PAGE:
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Chickasaw Peace Treaty Feeler
July 9th, 1782.

A talk from us to be delivered by Simon Burney to the Commanders of every different Station between this Nation and the Falls of the Ohio River.

My former friends we mean to conclude a peace with you as brothers never fall out with other but they make friends again. If it is agreeable to you it is our desire to be at peace with you that our corn may grow and our stocks increase for the benefit of our children hereafter. You will observe at this same time our making peace with you doth not intitle us to fall out with our Fathers the English for we love them as they were the first people that ever supported us to defend ourselves against former enemies the French and Spaniards and all their Indians and we are a people that never forget any kindness done by any Nation. We send this by Mr. Burney who says he lately came from among you and you may rely on any thing he tells you on the subject of peace.

Payman Taukaw Talk, we were formerly very good friends and I thought we should be always so but we have had some small differences, but now we are good friends again. Some time ago we had nothing to see and hear how brothers fall out, for my part I could wish to see it as it was formerly. I have been no where but here at this place and at this place I sit down and hear all your disturbances. I hear'd by a Chickasaw fellow that has been some time among you that you have sent many letters to this Nation, and you may think that we received them and dismissed your talks, but be a prised that none ever got here. We are not like white people for when they fight they send a flag each other and then renew the fight. But they say send you a flag for peace not to renew any more battles, as there never was much fighting between you and us, as for our people we never have done you much harm, it is true some of our young fellows has stole some of your horses, but still they never went of themselves then was other Nations, Creeks, Cherokees, Waupenockys, etc, who led them out and what damages was done was by reason you settled a fort in our hunting ground without our leave, and at that place you suffered most from us, we received a Talk from the Illinois wherein thay had us know that the Virginians, French and Spanish are all as one and desire us to be friends with them, I don't doubt but they have let you know by this time what they wrote have in regard to peace and when you see this it will satisfy you on our part.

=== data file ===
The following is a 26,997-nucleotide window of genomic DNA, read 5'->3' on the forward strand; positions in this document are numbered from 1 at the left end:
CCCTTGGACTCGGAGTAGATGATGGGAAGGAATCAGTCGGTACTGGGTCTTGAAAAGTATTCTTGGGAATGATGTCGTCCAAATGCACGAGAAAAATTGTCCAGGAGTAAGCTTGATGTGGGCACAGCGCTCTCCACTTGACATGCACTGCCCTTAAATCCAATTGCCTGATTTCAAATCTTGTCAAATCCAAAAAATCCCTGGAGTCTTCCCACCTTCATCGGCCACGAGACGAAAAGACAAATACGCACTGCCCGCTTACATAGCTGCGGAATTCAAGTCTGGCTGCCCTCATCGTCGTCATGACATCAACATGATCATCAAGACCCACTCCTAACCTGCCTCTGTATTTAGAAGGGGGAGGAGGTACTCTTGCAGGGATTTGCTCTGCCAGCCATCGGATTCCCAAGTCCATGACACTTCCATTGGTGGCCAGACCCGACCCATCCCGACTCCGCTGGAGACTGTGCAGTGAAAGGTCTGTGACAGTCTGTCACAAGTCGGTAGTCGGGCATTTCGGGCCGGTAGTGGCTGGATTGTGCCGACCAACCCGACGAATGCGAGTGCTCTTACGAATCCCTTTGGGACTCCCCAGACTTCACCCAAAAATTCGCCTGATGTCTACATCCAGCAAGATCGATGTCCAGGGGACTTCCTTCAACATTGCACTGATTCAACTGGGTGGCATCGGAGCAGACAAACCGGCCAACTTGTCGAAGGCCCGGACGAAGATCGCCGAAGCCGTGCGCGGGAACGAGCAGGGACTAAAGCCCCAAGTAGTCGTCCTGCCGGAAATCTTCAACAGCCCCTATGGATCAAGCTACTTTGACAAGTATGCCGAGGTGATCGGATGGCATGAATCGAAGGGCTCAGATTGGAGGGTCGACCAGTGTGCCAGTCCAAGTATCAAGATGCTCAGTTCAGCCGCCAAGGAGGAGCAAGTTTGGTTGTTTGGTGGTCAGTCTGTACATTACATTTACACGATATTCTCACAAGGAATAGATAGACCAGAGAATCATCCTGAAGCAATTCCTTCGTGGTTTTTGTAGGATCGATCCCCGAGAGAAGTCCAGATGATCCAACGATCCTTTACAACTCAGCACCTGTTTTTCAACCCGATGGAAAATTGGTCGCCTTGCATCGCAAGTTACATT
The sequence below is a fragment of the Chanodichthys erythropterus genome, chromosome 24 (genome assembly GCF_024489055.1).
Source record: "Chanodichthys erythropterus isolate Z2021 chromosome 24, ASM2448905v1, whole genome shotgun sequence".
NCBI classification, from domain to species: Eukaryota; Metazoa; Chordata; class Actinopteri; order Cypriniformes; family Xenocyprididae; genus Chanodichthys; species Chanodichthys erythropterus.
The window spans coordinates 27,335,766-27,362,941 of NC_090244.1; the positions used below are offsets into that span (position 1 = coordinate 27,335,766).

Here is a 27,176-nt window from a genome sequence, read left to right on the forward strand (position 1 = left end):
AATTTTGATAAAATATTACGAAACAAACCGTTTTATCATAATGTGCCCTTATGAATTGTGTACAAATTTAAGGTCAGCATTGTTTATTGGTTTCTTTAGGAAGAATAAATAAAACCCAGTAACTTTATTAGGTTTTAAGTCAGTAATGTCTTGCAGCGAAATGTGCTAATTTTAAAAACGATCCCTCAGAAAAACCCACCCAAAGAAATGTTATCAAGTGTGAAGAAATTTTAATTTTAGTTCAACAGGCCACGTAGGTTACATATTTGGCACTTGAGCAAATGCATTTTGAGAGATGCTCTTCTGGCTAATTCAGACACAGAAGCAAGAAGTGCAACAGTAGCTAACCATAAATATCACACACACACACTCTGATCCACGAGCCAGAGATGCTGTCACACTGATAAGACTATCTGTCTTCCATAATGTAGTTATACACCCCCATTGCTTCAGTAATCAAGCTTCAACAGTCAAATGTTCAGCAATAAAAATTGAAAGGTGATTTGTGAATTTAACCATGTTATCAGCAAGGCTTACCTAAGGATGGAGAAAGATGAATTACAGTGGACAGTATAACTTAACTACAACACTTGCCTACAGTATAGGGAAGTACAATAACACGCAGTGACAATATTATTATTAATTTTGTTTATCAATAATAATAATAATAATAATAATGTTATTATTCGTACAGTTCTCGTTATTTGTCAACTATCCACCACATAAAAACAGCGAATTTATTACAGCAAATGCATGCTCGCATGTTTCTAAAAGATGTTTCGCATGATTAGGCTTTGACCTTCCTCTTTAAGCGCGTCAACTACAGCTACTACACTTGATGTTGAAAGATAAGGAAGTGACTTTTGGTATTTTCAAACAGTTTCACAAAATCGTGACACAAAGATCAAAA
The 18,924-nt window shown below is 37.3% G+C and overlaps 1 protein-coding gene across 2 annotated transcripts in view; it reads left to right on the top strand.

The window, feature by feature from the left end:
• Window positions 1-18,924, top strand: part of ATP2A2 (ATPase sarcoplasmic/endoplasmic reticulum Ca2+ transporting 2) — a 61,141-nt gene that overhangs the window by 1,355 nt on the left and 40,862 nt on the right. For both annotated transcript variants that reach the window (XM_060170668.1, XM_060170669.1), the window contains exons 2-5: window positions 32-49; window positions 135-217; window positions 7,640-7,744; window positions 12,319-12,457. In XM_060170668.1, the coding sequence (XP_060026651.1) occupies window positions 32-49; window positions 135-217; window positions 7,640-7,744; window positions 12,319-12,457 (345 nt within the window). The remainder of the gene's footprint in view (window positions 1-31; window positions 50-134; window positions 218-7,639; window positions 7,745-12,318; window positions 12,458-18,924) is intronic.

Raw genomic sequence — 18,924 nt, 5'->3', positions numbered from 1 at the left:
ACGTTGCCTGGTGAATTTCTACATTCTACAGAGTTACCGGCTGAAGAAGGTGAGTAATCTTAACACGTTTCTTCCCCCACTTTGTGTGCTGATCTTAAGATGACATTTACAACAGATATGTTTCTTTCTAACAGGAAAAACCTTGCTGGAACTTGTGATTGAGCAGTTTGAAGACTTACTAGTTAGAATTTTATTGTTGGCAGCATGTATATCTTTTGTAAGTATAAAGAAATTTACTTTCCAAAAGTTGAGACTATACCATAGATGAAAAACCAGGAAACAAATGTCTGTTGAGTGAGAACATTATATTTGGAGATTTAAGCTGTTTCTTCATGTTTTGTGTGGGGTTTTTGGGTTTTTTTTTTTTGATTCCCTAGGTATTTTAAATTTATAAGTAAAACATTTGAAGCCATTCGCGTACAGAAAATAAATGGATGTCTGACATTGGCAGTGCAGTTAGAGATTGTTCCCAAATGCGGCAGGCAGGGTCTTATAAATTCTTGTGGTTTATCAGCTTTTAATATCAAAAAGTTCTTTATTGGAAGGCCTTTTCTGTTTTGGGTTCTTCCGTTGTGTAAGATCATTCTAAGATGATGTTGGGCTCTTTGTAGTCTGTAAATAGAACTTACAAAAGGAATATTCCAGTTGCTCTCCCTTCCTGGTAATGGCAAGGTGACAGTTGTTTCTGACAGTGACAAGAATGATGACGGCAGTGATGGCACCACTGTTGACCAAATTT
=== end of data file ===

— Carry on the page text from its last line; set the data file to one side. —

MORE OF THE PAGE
Read Rings Talk to the same.
Poymace Tauhaw
Mingo Homaw Chickasaw Nation Tuskone Palaso
9th July 1782 Paymingo
A true copy John Bowman

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